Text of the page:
I was fortunate enough to be on receiving end of a comprehensive introduction to human factors, courtesy of Dr Gareth Grier (@uncgiggaz), who I am lucky enough to work with as one of my bosses. Amongst the many concepts we talked about, a common denominator was bandwidth, something that many of us are already familiar with and others may be new to.
What is Bandwidth?
We conceptualise bandwidth essentially as the amount of resource we have available to be able to attend to tasks. We cannot concentrate on an indefinite number of tasks, we have a finite capacity to concentrate and attend to events. Bandwidth, as with a lot of medical human factors, appears to have been borrowed from aviation safety. It is a term to use to communicate when one is overloaded with work. But what is it? This concept is likely to be a catchy way of describing what psychologists have studied and theorised about for years and would probably recognise as a form of working memory. Working memory is a theoretical construct that was first proposed in the 1960’s by Baddeley and Hitch. It was theorised as a means to elaborate upon the concept of short term memory. The components of the working memory model are shown below:
The central executive is effectively the boss. It co-ordinates and controls the activities of the other components. It is the mechanism that decides what we pay attention to and when. The phonological loop is the inner voice and allows to repeat and rehearse numbers and words we wish to recite. The visuospatial scratchpad is akin to an inner eye, and allows us to visualise information. The episodic buffer is essentially a temporary storage which combines all the inputs from the phonological loop and visuospatial scratchpad. An alternative, and simpler way of viewing this is as shown here:
I personally like to think of bandwidth as an analogy for working memory. It is the way that we deal with new information in the ED. In 1956 George Miller famously promoted the idea that the average human is able to hold 7 +/- 2 bits of information in what is now known as working memory. Clearly there are exceptions to this rule, and some individuals will perform better or worse than others in this regard. These bits of information can be enhanced through ‘chunking’ groups of information together. However you describe our ability to attend to information, whether as bandwidth or working memory, a major factor that impacts on our ability to work effectively is cognitive load. Cognitive load is the amount of mental effort that is being expended at any given time. Cognitive load is a significant factor with regards to how we work in the ED. Distractions and interruptions add to cognitive load and decrease the amount of resource we have available to attend to other problems. We should strive to avoid distracting and being distracted whilst attending to tasks, but the reality is that this happens all the time. Imagine when one is signing an ECG with a phone ringing in the background, a patient being rowdy, a nurse waiting to get some analgesia prescribed and a junior colleague wanting to discuss a patient. This is not an uncommon scenario and this is illustrative of the cognitive load we are subjected to. How can this be mitigated? Be clear with colleagues that whilst you are completing a task you should not be interrupted, and indeed this attitude should be accepted and encouraged within the department. Increasing cognitive load results in error.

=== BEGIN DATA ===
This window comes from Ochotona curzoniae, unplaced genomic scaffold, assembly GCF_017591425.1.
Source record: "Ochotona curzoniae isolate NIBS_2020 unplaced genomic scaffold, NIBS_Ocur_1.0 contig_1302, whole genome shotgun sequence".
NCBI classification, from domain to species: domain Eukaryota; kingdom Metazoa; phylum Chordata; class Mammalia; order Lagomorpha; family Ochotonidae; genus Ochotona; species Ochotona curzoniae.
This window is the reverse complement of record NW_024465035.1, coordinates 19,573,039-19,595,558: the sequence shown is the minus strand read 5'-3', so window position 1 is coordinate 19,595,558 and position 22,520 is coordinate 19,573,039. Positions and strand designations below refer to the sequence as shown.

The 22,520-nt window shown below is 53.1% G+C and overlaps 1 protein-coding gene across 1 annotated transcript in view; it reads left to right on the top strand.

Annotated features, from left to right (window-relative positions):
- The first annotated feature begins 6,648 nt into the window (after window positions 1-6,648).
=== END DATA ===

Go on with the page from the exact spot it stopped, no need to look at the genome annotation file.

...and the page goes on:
The Zeigarnik Effect